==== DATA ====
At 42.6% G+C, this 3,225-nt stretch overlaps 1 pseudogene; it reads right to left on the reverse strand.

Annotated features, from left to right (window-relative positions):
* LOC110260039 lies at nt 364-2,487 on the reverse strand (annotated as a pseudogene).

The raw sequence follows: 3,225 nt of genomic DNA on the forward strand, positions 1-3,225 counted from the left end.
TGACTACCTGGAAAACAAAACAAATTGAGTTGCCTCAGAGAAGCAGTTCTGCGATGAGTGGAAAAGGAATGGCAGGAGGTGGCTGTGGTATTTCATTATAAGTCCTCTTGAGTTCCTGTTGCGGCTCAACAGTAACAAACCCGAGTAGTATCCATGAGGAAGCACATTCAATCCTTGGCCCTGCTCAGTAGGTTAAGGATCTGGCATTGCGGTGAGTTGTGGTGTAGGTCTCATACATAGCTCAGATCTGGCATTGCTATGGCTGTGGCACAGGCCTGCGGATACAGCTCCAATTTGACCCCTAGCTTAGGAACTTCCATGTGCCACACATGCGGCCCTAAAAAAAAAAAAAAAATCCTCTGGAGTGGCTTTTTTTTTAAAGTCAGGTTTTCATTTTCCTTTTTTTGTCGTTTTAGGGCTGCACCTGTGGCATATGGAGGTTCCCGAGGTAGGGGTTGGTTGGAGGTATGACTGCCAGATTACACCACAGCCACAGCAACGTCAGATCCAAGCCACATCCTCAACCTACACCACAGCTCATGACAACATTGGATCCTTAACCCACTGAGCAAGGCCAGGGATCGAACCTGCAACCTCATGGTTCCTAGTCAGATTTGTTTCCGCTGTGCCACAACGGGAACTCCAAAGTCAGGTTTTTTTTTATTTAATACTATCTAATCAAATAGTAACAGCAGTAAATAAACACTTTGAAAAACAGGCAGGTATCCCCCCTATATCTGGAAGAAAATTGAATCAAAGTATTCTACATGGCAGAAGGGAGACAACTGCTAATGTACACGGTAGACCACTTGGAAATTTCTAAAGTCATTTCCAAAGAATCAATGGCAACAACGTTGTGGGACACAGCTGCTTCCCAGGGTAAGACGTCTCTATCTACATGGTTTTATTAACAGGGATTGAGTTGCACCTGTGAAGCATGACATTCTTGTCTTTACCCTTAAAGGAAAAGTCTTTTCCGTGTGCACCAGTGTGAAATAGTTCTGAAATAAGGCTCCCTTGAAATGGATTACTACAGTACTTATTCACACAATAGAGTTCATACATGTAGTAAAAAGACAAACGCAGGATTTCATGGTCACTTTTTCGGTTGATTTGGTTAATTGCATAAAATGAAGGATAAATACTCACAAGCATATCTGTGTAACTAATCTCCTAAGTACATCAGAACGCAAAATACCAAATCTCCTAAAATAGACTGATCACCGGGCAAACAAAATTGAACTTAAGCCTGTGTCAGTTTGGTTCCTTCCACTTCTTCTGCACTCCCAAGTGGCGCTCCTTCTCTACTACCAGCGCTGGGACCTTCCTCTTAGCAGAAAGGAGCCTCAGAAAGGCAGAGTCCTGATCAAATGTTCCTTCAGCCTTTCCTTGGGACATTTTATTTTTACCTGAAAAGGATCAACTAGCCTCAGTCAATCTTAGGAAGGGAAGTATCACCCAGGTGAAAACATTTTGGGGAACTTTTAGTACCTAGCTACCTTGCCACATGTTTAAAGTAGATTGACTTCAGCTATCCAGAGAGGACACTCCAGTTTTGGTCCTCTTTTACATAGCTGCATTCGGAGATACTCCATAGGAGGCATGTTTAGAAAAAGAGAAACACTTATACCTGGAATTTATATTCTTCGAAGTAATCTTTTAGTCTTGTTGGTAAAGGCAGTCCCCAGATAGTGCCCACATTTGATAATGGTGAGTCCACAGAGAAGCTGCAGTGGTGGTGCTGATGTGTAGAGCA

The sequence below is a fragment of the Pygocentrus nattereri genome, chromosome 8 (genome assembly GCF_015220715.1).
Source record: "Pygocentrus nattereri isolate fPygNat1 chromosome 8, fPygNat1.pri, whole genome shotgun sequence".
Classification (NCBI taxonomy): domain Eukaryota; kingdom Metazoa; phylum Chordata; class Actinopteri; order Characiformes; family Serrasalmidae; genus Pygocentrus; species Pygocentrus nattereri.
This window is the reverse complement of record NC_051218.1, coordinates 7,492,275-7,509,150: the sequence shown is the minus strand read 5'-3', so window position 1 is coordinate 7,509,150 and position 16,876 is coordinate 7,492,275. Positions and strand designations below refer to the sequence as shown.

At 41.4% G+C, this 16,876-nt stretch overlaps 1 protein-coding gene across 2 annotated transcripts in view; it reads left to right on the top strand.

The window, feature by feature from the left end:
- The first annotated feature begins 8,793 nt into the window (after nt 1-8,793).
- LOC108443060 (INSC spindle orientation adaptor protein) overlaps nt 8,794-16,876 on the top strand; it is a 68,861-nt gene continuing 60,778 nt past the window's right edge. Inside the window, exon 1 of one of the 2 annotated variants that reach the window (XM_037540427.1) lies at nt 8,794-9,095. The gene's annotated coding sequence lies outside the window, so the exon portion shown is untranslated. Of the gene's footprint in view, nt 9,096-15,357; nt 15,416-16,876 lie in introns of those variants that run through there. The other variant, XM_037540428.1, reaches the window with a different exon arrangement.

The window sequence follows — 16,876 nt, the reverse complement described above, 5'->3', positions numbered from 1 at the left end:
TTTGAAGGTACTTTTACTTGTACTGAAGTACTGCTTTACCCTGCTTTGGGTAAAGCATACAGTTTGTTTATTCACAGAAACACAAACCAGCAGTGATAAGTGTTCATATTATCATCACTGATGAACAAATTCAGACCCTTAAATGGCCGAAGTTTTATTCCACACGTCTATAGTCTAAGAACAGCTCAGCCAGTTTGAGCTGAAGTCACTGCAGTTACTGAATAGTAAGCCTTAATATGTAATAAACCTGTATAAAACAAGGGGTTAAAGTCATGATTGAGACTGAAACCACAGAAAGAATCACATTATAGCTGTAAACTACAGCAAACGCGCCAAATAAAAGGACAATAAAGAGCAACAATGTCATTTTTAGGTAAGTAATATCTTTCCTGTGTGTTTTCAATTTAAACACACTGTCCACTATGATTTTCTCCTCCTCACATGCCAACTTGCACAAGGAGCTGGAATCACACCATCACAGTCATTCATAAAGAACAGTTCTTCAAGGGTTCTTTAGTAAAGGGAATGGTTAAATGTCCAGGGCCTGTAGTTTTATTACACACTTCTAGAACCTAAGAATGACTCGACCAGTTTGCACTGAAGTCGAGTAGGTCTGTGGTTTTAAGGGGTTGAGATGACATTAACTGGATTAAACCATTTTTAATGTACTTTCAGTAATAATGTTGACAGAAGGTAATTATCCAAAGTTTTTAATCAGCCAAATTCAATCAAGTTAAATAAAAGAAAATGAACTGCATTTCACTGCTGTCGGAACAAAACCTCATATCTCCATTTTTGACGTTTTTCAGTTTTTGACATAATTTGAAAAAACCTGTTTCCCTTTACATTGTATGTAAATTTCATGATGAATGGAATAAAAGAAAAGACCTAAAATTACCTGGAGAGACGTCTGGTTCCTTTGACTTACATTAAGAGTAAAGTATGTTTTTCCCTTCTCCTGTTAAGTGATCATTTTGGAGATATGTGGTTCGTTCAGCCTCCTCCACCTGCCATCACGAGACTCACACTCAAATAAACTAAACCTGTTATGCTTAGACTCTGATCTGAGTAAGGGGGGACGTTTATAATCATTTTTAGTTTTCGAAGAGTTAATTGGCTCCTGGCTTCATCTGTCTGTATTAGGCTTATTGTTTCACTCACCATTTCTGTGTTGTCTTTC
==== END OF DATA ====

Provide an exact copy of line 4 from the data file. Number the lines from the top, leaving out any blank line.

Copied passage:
The raw sequence follows: 3,225 nt of genomic DNA on the forward strand, positions 1-3,225 counted from the left end.